Category: Worldwide Insider Trading Laws


The business of rooting out insider trading and market manipulation has gone high-tech.

Brokerage firms and stock exchanges all over the world have joined traditional market watchdogs like the Financial Industry Regulatory Authority and the Securities and Exchange Commission in using high-tech tools to quickly and efficiently quickly spot “too-good-to-be-true” trades by insiders and those who know them.

Nasdaq, Inc. NDAQ, -0.21%  , for example, uses state-of-the-art software acquired in 2010 from SMARTS Group, a leading provider of market surveillance solutions to exchanges, regulators and brokers. Nasdaq is using that acquisition to diversify its commercial technology business and provide the same tools it used in-house to 40 marketplaces, 11 regulators and 100 market participants across 65 markets globally.

A multi-faceted team of markets, legal, fraud and financial reporting compliance professionals, primarily based in Nasdaq’s “MarketWatch Center” in Rockville, Maryland tracks the activities of its listed companies and those who trade Nasdaq-listed shares in real-time around the clock. (Nasdaq’s MarketWatch has no affiliation with this publication, which shares its name.)

At the MarketWatch Center, Nasdaq watches the markets using software with a colorful graphical user interface that’s peppered with charts and graphs, helping them visualize trends and spot unusual activity as millions of trades flicker by each day.

Source: Nasdaq OMX

Graphic displaying buy vs sell interest, with buy interest as blue bars and sell interest as red bars.

Martina Rejsjö, the head of the group, relocated from Nasdaq’s Stockholm office two years ago. Her group reviewed 51,549 issuer disclosures in 2015, typically all the 8-K filings with the SEC but also the earnings press releases that go out four times a year.

Nasdaq OMX

Martina Rejsjö, Vice President of Nasdaq MarketWatch, watches issuers, participants and trading activity across asset classes and markets.

Companies must notify the exchanges about news of “a material event or a statement dealing with a rumor,” that will go out between 7 a.m. and 8 p.m. by “telephone” at least 10 minutes before the announcement is made. Nasdaq’s review of these disclosures for material market moving information resulted in 425 trading halts in 2015, down from 509 in 2014 even though the volume of disclosures reviewed was more last year.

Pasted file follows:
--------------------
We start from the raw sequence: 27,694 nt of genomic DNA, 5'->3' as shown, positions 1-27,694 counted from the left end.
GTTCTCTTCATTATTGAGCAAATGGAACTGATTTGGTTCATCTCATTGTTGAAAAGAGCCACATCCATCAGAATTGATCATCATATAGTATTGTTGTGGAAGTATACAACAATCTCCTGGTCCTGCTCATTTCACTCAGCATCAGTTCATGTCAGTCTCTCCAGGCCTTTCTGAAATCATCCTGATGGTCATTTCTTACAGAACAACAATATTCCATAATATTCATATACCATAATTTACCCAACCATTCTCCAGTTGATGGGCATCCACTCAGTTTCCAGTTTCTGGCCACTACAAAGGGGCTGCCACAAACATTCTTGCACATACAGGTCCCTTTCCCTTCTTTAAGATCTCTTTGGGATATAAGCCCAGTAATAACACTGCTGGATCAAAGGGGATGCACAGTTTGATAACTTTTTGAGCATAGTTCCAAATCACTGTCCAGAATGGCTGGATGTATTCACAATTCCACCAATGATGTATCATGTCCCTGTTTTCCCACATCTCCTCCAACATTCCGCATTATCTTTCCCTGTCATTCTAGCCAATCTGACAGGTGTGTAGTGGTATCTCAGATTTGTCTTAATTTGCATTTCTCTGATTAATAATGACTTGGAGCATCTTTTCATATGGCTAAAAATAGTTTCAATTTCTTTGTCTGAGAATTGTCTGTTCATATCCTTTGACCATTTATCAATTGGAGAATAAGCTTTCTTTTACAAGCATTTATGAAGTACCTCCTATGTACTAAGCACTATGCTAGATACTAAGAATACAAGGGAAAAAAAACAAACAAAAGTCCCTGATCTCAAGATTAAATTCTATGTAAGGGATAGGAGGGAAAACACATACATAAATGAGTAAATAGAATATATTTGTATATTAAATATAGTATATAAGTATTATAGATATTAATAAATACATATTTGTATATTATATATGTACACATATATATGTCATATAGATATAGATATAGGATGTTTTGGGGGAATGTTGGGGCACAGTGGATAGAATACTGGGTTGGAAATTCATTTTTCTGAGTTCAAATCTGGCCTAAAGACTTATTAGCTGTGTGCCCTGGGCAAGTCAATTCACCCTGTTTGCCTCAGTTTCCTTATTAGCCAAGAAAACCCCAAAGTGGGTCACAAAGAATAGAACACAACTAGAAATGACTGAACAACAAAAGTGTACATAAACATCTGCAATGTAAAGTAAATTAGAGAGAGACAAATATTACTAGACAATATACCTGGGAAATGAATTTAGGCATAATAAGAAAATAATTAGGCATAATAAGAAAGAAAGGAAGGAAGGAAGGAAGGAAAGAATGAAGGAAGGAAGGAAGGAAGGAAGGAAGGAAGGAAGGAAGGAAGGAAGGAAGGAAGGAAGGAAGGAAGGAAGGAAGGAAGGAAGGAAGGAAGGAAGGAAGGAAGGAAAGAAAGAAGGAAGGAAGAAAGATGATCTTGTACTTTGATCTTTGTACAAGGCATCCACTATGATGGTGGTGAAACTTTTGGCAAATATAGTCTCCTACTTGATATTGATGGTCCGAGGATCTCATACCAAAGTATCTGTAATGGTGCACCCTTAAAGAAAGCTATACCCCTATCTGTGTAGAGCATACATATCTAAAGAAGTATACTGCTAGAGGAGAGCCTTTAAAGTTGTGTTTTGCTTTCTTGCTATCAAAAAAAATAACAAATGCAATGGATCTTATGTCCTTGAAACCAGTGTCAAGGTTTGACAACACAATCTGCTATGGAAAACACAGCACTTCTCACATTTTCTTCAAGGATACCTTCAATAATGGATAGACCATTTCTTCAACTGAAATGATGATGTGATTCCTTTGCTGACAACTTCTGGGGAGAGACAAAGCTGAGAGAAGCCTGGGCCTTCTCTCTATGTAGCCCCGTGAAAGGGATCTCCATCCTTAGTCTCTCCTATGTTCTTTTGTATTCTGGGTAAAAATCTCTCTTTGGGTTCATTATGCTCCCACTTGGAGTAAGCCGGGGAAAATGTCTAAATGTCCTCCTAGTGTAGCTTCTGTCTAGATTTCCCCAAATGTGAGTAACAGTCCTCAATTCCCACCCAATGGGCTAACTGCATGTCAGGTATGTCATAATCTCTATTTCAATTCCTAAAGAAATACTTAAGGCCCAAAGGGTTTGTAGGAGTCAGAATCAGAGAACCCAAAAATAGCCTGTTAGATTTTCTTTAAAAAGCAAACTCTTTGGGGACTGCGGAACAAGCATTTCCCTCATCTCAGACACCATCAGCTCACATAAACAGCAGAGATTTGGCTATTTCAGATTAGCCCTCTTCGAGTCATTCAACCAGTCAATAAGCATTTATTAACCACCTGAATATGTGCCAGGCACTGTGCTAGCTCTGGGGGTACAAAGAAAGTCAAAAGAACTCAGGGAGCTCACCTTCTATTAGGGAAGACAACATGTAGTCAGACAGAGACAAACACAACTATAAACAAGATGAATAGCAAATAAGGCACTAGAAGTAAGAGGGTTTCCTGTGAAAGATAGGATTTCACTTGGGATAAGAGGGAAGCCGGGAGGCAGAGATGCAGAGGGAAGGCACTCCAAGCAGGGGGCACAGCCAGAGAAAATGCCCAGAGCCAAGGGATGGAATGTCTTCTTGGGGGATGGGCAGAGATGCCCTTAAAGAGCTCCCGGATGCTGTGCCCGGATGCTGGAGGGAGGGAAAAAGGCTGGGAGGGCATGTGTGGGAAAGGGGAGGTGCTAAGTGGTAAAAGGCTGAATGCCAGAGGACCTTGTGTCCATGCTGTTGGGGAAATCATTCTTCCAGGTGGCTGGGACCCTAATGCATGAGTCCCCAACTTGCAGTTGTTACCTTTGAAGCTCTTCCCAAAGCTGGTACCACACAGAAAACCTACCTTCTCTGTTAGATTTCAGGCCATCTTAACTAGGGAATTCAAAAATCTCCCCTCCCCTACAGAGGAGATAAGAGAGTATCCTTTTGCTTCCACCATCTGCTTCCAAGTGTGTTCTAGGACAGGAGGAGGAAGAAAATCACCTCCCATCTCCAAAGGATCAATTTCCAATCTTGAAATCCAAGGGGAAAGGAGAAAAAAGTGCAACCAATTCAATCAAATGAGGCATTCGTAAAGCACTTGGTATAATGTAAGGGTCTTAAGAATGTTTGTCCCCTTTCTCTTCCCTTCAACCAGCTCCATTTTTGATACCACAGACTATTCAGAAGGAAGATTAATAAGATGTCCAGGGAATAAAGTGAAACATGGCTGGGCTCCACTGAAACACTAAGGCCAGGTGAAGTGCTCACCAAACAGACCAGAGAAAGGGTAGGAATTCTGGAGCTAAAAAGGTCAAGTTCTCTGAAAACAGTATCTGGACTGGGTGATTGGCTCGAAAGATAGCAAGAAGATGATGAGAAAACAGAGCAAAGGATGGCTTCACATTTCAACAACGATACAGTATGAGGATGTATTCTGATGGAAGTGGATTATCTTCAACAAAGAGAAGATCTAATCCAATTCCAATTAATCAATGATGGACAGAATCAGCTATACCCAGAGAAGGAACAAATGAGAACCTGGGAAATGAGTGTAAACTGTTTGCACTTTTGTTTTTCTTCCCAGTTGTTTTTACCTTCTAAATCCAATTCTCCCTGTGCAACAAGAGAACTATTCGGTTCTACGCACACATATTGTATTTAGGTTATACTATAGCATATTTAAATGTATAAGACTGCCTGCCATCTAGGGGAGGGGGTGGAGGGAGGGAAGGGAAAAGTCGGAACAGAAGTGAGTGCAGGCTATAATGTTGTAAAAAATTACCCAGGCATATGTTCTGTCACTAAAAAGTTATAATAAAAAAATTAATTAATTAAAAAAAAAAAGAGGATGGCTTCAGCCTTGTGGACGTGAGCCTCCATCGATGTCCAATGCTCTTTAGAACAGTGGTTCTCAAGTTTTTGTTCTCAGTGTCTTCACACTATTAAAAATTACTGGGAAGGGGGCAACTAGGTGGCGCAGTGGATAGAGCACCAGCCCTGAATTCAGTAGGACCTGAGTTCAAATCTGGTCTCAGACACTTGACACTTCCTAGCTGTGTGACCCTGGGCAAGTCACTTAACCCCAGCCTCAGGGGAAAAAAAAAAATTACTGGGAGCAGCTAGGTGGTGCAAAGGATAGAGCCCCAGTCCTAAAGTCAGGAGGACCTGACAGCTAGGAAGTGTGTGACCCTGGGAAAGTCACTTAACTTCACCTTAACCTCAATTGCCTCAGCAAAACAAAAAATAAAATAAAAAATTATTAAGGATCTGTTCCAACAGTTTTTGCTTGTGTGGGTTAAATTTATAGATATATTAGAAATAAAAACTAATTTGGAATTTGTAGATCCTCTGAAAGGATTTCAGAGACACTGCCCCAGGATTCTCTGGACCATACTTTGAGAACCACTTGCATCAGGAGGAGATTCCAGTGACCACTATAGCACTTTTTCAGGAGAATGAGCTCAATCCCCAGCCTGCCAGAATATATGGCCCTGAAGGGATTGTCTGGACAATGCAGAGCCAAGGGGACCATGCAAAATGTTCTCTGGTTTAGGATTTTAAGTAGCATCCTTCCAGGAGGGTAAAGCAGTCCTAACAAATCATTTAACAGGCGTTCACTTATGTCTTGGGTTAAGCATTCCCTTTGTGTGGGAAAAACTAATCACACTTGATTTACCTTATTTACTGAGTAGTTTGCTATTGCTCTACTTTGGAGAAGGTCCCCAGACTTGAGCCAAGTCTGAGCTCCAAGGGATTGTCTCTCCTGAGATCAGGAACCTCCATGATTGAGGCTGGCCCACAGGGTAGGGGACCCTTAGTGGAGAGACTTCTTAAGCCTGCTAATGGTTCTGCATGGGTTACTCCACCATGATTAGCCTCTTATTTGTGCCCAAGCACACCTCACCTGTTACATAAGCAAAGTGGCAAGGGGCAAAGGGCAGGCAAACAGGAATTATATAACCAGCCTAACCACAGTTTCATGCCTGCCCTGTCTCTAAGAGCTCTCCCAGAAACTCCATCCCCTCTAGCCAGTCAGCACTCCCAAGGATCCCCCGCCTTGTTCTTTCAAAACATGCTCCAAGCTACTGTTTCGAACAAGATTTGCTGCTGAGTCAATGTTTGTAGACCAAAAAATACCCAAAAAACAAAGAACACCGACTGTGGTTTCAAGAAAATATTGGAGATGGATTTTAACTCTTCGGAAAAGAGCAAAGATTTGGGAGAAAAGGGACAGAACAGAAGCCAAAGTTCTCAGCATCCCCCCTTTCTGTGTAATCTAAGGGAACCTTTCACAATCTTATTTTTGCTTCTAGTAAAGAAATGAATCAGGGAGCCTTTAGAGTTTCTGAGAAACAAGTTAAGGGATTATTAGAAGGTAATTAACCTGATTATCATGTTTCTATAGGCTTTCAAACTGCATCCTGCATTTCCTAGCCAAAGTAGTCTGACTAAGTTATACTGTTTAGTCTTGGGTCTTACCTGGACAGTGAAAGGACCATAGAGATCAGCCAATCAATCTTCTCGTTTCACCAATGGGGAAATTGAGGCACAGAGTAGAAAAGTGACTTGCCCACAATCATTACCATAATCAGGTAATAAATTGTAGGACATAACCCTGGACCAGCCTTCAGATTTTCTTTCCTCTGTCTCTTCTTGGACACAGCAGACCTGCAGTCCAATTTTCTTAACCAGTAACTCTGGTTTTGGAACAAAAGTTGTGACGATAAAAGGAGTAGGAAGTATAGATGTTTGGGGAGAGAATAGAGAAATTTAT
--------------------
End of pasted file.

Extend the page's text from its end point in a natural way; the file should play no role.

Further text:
The Nasdaq MarketWatch team sets up alerts to look for disclosure activity that could require a halt and trading activity that could signal manipulative trading or a technical problem that could also require a halt. Although her analysts consult closely all day with companies on everything, the exchange has the last word on halts, says Rejsjö. When reviewing company disclosures, they are looking for “material events” that can move the market.

• An auditor resignation or a first-time “going-concern”

• Senior executive or director changes of a material nature or a change in control

• An announcement of a reorganization or an acquisition, including mergers, tender offers, asset transactions

• A bankruptcy filing

• Deviation in actual results compared to previously issued guidance

• Previously undisclosed, surprise material news such as new products, Food and Drug Administration approvals or revised financial outlook

When looking at unusual trade activity, the analysts check for significant price movement combined with higher volumes, especially concentrated from one broker. They are also looking for larger than usual transactions and block trades. Sudden and rapid price increases or drops are seen clearly on their charts along with moves in the opposite direction of market indices such as the Nasdaq Composite or the Dow Jones Industrial Average. The team also tracks online sites for rumors, and reviews blog posts and Twitter feeds.